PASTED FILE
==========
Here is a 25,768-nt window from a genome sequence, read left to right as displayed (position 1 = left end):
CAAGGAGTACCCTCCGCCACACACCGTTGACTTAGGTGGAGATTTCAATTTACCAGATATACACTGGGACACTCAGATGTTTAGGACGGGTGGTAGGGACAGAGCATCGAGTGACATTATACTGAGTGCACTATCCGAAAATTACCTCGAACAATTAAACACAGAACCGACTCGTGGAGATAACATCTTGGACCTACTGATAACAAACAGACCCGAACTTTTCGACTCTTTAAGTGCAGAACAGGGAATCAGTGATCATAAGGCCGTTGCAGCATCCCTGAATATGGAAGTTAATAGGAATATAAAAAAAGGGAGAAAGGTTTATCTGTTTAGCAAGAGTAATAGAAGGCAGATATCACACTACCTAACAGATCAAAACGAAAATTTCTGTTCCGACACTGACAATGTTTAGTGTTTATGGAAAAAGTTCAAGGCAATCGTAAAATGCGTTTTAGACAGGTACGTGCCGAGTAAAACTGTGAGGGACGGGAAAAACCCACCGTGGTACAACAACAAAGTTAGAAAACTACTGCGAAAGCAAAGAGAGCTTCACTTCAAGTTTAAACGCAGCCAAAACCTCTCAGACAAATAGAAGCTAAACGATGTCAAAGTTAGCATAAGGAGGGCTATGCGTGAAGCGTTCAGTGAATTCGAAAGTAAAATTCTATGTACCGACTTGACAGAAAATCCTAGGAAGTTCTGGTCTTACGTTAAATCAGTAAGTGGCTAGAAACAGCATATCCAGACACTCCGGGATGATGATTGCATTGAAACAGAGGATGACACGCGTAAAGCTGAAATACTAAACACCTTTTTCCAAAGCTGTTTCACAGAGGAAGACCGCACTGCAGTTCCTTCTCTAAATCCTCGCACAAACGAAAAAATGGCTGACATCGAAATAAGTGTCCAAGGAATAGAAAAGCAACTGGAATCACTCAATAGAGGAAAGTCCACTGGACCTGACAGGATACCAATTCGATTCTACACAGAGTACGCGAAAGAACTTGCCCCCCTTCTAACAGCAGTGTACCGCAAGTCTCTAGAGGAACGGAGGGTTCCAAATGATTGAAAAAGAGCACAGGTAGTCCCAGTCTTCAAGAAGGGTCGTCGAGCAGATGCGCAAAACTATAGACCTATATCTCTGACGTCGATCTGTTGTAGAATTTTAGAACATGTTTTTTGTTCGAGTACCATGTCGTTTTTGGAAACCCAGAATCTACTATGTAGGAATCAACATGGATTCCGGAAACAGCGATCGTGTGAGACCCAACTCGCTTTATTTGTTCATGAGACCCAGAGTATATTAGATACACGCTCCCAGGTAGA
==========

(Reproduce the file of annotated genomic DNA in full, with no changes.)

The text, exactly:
Here is a 25,768-nt window from a genome sequence, read left to right as displayed (position 1 = left end):
CAAGGAGTACCCTCCGCCACACACCGTTGACTTAGGTGGAGATTTCAATTTACCAGATATACACTGGGACACTCAGATGTTTAGGACGGGTGGTAGGGACAGAGCATCGAGTGACATTATACTGAGTGCACTATCCGAAAATTACCTCGAACAATTAAACACAGAACCGACTCGTGGAGATAACATCTTGGACCTACTGATAACAAACAGACCCGAACTTTTCGACTCTTTAAGTGCAGAACAGGGAATCAGTGATCATAAGGCCGTTGCAGCATCCCTGAATATGGAAGTTAATAGGAATATAAAAAAAGGGAGAAAGGTTTATCTGTTTAGCAAGAGTAATAGAAGGCAGATATCACACTACCTAACAGATCAAAACGAAAATTTCTGTTCCGACACTGACAATGTTTAGTGTTTATGGAAAAAGTTCAAGGCAATCGTAAAATGCGTTTTAGACAGGTACGTGCCGAGTAAAACTGTGAGGGACGGGAAAAACCCACCGTGGTACAACAACAAAGTTAGAAAACTACTGCGAAAGCAAAGAGAGCTTCACTTCAAGTTTAAACGCAGCCAAAACCTCTCAGACAAATAGAAGCTAAACGATGTCAAAGTTAGCATAAGGAGGGCTATGCGTGAAGCGTTCAGTGAATTCGAAAGTAAAATTCTATGTACCGACTTGACAGAAAATCCTAGGAAGTTCTGGTCTTACGTTAAATCAGTAAGTGGCTAGAAACAGCATATCCAGACACTCCGGGATGATGATTGCATTGAAACAGAGGATGACACGCGTAAAGCTGAAATACTAAACACCTTTTTCCAAAGCTGTTTCACAGAGGAAGACCGCACTGCAGTTCCTTCTCTAAATCCTCGCACAAACGAAAAAATGGCTGACATCGAAATAAGTGTCCAAGGAATAGAAAAGCAACTGGAATCACTCAATAGAGGAAAGTCCACTGGACCTGACAGGATACCAATTCGATTCTACACAGAGTACGCGAAAGAACTTGCCCCCCTTCTAACAGCAGTGTACCGCAAGTCTCTAGAGGAACGGAGGGTTCCAAATGATTGAAAAAGAGCACAGGTAGTCCCAGTCTTCAAGAAGGGTCGTCGAGCAGATGCGCAAAACTATAGACCTATATCTCTGACGTCGATCTGTTGTAGAATTTTAGAACATGTTTTTTGTTCGAGTACCATGTCGTTTTTGGAAACCCAGAATCTACTATGTAGGAATCAACATGGATTCCGGAAACAGCGATCGTGTGAGACCCAACTCGCTTTATTTGTTCATGAGACCCAGAGTATATTAGATACACGCTCCCAGGTAGA